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The Pontifical Commission for Latin America is a department of the Roman Curia that since 1958 has been charged with providing assistance to and examining matters pertaining to the Catholic Church in Latin America. The Commission operates under the auspices of the Dicastery for Bishops (formerly the Congregation for Bishops and before that the Sacred Consistorial Congregation) and for most of its history the prefect of that body has been president of the Commission.
Robert Francis Prevost has been president of the Commission since April 12, 2023. There are two secretaries, both laypersons: Rodrigo Guerra López and Emilce Cuda, appointed in July 2021 and February 2022, respectively. When appointed, Guerra was the only layperson with the rank of secretary in the Curia; the only layman with a higher rank was Paolo Ruffini, prefect of the Dicastery for Communications. Cuda became one of the few women in senior positions in the Curia.
Pope Pius XII established the Commission as an independent body within the Roman Curia on 19 April 1958. The initial impulse was to create a mechanism for the Church in Canada, the United States, and Europe to address the critical shortage of priests in Latin America. Pope Paul VI marked the Commission's fifth anniversary with a letter to the Commission's president Cardinal Carlo Confalonieri on 9 July 1963, an exhortation counseling continued collaboration that also expressed his concern about priests engaged in social action.[a] Pope Paul made the Commission part of the Congregation for Bishops on 30 November 1963. Pope Paul also created under the Commission a General Council of the Pontifical Commission for Latin America, composed of prelates representing the Episcopal Conference of Latin America (CELAM) and several European countries. This body was to name the Commission's president and represented an attempt by Rome to assert control over CELAM, especially its second general conference in 1968 in Medellín. In the words of one historian, the Commission was "a counterweight to CELAM, curtailing its possibilities.
Pope John Paul II reorganized it on 18 June 1988. He specified the Commission members, all papal appointees, to be the secretaries of the Curial departments especially interested along with two bishops representing CELAM and three diocesan prelates from Latin America, and detailed a larger group to meet annually to consider more important questions. His apostolic constitution Pastor Bonus promulgated on 28 June 1988 said that "The function of the Pontifical Commission for Latin America is to be available to the particular Churches in Latin America, by counsel and by action, taking a keen interest in the questions that affect the life and progress of those Churches; and especially to help the Churches themselves in the solution of those questions, or to be helpful to those dicasteries of the Curia that are involved by reason of their competence." It did not specify the number of members. It provided for a bishop to serve as vice president.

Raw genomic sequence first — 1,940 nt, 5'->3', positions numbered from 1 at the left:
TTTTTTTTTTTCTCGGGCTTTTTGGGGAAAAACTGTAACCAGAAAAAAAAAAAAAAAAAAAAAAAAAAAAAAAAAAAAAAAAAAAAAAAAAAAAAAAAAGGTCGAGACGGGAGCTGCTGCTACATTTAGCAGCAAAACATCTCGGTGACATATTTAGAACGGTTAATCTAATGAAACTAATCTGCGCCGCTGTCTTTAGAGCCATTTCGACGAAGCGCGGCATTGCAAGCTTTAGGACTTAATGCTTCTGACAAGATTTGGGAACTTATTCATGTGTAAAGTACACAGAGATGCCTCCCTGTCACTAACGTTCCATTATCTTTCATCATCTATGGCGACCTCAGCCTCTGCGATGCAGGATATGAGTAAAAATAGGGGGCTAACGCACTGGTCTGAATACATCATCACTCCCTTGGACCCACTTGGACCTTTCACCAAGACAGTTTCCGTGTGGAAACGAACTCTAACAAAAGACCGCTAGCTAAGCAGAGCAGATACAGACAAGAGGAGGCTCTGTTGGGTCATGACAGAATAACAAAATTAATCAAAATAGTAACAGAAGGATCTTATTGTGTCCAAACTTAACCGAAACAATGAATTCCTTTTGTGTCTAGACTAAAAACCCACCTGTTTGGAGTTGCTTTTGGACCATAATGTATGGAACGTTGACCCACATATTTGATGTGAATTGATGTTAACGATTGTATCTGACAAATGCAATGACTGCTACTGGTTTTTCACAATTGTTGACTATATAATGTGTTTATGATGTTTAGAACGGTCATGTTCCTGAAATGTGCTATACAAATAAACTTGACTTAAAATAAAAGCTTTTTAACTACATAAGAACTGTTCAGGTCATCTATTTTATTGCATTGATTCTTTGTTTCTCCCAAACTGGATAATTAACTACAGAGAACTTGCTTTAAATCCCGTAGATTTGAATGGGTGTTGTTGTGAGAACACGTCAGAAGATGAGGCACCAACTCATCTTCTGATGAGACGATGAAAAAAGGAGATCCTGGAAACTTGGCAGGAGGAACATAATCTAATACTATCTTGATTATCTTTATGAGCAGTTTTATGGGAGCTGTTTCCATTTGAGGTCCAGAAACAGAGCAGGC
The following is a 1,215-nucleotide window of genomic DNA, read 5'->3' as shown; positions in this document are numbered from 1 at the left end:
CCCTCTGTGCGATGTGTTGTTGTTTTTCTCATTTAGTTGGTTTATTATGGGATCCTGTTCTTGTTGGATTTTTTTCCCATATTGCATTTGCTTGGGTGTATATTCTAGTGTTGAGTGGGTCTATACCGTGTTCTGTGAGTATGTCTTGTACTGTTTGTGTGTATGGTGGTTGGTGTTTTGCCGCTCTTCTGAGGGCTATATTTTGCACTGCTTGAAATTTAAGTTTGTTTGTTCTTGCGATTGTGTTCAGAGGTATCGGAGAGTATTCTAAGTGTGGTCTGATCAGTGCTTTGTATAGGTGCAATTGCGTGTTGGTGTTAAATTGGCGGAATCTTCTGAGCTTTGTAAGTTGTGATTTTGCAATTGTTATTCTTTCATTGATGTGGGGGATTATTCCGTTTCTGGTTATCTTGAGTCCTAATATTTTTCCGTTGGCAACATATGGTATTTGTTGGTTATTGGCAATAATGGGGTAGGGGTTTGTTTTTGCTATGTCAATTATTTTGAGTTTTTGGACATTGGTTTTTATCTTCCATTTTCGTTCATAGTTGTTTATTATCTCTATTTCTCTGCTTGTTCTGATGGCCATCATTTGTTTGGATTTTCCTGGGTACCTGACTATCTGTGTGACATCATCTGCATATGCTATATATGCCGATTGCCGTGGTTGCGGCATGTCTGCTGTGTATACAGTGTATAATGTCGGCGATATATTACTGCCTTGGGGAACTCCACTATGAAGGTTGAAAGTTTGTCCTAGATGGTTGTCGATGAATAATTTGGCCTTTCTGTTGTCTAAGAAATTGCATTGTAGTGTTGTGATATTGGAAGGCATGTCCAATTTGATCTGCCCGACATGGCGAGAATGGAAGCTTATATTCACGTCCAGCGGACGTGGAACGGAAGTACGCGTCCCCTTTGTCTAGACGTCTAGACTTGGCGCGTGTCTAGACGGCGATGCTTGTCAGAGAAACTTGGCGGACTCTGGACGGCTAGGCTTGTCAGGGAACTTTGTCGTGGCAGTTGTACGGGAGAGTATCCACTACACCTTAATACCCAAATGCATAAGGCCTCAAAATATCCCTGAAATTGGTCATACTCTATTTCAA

Since 5 June 2022, according to the apostolic constitution Praedicate evangelium, "Established within the Dicastery [for Bishops] is the Pontifical Commission for Latin America, which is responsible for studying questions regarding the life and growth of those particular Churches as a means of assisting the Dicasteries that deal with them by reason of their competence, and to help those Churches with advice and economic resources." It made no provision for a vice president.
The office was not consistently filled by the prefect of the Congregation for Bishops until 1969.
Pope John Paul established the role of vice president in 1988 and specified it be filled by a bishop. When the vice president's position became vacant on 13 May 2011, Guzmán Carriquiry, a layman, was named secretary the next day[b] and the vice president's position remained vacant. On 2 May 2014 Pope Francis appointed Carriquiry "secretary charged with the vice presidency". Carriquiry left the Commission on 29 April 2019. Upon the appointment of a new secretary in July 2021, the vice president's position went unmentioned and the post was not included in Pope Francis' reorganization of the Curia in 2022.